When it comes to Nebraska weather, we all tend to forget how quickly our feelings can switch. Why, only six months ago many of us complained about how cold it was outside. Many pleaded for Mother Nature to give us a bit of warm weather to remind us spring would soon return. Only two years ago, we were entering the beginnings of the Drought of 2012, the soil was parched, plants were withering, and many lawns were turning brown. Without moisture, the grass was going dormant in the heat.
This spring and early summer has been enjoyable with rainfall that is more normal and at times cooler temperatures. There isn’t anything quite like summer in Nebraska. The old adage “If you don’t like the weather – wait five minutes – it’ll change” certainly comes to mind. But every year Mother Nature turns up the heat and sends us more normal summer weather, and that normal weather will drive many of us into the cool respite of air conditioned houses and outside searching for shade to avoid the heat.
July and August for many is a time for vacations, celebrating the Fourth, and enjoying the sweet taste of vegetables from our vegetable gardens. For those of us in the nursery industry we spend our time helping clients try to keep their landscapes and gardens looking their best. For some that could mean dealing with disease and insects, others it could mean assistance with caring for their plants, and for others installing new plantings. Yes, I did say planting.
While the summer is not a time to “plant and forget,” it can be a great time to plant. Many have extra time and possibly some help from kids out of school or are simply spending more time at home caring for their kids over the summer. While some days bring terrible heat, most summer mornings or early evenings usually bring moderation to the heat making it actually enjoyable to be out working in our landscapes and gardens.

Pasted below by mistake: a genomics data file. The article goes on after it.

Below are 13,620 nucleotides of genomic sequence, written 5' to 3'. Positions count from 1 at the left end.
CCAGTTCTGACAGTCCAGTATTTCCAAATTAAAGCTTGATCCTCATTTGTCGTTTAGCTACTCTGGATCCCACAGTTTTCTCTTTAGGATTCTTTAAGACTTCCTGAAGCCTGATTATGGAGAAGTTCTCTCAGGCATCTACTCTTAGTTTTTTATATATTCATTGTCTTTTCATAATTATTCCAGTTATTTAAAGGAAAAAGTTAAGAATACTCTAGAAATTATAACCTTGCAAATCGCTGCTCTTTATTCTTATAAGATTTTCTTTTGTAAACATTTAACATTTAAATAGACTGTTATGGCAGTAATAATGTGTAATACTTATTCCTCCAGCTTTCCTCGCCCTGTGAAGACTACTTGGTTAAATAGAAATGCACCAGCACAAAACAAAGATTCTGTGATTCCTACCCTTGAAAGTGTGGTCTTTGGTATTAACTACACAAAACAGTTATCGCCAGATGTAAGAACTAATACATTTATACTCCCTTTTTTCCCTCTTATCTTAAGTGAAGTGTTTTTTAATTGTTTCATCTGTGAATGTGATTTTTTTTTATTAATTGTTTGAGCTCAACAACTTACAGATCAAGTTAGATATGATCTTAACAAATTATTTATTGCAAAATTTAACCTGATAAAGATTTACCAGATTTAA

When we talk about planting in the summer, it is with some understanding and care. Simply put, people who plant in the summer usually tend to care for their plants better than those who wait for fall. The nicer weather in spring encourages people to believe that Mother Nature will take care of new plants without our help. We see our plants standing strong and tall and mistakenly believe that we will not have to do much because the plants are looking great. However, with our Nebraska summer we need to make sure we are caring for our plants, whether we planted them last fall, this spring, or this summer. Keep an eye on any plant younger than about 12 months, make sure you water them about once or twice a week and you should do fine.
For those who are itching to add a few plants or simply have finally found time to work in the landscape, summer planting can be rewarding and offer great success with proper care. A young plant, whether it is planted in the cool spring or the hot summer, simply needs a bit of assistance to make sure it survives until it can set its roots and begin caring for itself. How long this takes will depend on the plant. Check with your local nursery professional for specific care instructions for your specific plantings.